genoa's team banned from own stadium
ROME — Genoa's team was banned from its stadium for its final two home games this season after a protest-filled 4-1 loss to Siena.
The league announced the decision a day after Sunday's match with Siena was suspended for about 45 minutes early in the second half. Genoa fans threw flares onto the field and climbed onto barriers as they were met by stadium officers in riot gear.
With Genoa trailing 4-0, players tried to appease the hard-core fans by removing their shirts to acknowledge they weren't worthy of wearing them.
The ANSA news agency says police have identified three fans involved and banned them from sports events for five years.
This was the latest in a long list of crowd problems at Serie A matches, and Italian Olympic Committee president Giovanni Petrucci said Monday the situation is "beyond the point of no return."
The loss left Genoa one point above the relegation zone, and resulted in coach Alberto Malesani being fired for the second time this season.
"It's not enough to ban the stadium, we need to stop these delinquents that are damaging football and Genoa," Serie A president Maurizio Beretta said.
Defense propels U.S. to U-18 title
Collin Olson made 27 saves for a record-setting defense, Nicolas Kerdiles had two goals and three assists and the United States routed Sweden 7-0 Sunday to win its fourth straight title and seventh overall under-18 world championship Brno, Czech Republic.
Olson earned his third shutout of the tournament and the Americans allowed only four goals in six games to set an International Ice Hockey Federation under-18 record. The United States set a record with its 10th medal at the tournament.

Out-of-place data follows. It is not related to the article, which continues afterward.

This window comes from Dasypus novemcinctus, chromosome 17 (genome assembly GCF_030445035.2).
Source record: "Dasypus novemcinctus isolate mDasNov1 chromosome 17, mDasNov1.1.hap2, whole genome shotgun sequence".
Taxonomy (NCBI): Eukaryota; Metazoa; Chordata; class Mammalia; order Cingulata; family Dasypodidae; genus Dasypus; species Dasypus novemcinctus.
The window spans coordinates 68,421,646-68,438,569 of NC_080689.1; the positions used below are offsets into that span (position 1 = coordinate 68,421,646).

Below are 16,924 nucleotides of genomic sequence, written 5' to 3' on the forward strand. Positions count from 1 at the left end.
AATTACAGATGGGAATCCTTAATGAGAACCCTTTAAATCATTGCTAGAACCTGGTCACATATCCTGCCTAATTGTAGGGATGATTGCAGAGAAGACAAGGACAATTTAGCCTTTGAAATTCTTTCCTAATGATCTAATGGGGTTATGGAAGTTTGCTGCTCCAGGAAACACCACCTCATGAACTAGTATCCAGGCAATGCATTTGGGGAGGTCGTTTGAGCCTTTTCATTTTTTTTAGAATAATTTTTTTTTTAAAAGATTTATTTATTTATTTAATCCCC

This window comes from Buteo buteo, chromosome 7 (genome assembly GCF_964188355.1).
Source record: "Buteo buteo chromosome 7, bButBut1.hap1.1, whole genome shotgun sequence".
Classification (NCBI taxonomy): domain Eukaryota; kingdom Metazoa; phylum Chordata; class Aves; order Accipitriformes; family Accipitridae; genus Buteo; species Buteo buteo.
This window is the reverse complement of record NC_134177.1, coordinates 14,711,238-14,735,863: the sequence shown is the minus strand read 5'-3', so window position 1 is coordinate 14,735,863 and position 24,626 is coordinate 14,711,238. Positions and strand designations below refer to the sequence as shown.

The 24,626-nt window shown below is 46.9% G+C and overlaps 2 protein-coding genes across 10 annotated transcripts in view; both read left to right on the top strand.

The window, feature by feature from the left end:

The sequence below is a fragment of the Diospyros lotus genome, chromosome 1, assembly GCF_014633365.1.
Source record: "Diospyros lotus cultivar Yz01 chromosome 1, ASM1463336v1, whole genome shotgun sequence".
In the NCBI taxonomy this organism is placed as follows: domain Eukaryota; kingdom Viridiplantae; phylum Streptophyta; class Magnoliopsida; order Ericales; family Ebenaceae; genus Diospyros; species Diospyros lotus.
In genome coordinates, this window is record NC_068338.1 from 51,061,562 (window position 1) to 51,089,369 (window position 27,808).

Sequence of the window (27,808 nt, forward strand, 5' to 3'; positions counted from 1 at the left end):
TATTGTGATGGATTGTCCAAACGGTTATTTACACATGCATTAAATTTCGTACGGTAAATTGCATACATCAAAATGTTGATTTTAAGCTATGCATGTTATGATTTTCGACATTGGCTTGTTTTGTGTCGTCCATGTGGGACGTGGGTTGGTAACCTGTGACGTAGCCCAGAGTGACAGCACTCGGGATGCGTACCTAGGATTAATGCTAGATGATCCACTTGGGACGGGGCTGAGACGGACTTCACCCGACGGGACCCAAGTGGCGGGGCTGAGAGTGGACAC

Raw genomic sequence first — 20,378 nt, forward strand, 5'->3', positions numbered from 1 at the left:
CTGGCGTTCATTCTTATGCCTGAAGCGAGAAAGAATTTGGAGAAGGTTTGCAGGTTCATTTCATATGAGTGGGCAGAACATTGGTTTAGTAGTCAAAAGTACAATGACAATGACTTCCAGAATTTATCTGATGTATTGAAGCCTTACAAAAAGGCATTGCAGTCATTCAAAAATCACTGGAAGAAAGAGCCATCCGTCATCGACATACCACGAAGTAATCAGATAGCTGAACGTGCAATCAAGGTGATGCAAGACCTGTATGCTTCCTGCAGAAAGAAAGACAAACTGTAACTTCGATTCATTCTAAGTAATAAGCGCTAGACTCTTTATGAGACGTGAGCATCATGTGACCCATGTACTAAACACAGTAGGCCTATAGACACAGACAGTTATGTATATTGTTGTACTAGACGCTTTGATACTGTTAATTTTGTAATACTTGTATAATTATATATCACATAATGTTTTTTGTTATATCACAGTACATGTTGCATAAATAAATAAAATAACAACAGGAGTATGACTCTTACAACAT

The United States also got goals from Daniel O'Regan, Ryan Hartman, J.T. Compher, Connor Carrick and Thomas DiPauli. Olson earned top goaltending honors.
Obituary: LeRoy Walker, the first African-American to lead the U.S. Olympic Committee and the first black man to coach an American Olympic team died in Durham, N.C. He was 93. Mr. Walker's death was confirmed by Scarborough & Hargett Funeral home, but no cause of death was given. The grandson of slaves raised in the segregated South before he moved to Harlem, Mr. Walker led the U.S. Olympic Committee from 1992 to 1996, both shepherding the summer games played in Atlanta and leading the group when the 2002 Winter Olympics were awarded to Salt Lake City.
Golf: The course at Royal Lytham and St. Annes has been lengthened by 181 yards for this year's British Open, with all but two holes having been altered since the last time the tournament was held there in 2001. Royal and Ancient chief executive Peter Dawson said the total length of the course has increased to 7,086 yards, but that it will remain a par 70. The British Open starts July 19.
Horses: Havre de Grace, the 2011 Horse of the Year, was retired after injuring an ankle following a workout at Churchill Downs. Owner Rick Porter said on his Fox Hill Farm website that the injury was detected in the champion filly's right front ankle Sunday. After she was examined at Rood and Riddle Equine Hospital in Lexington, Ky., "we didn't get a positive prognosis for continuing her racing career."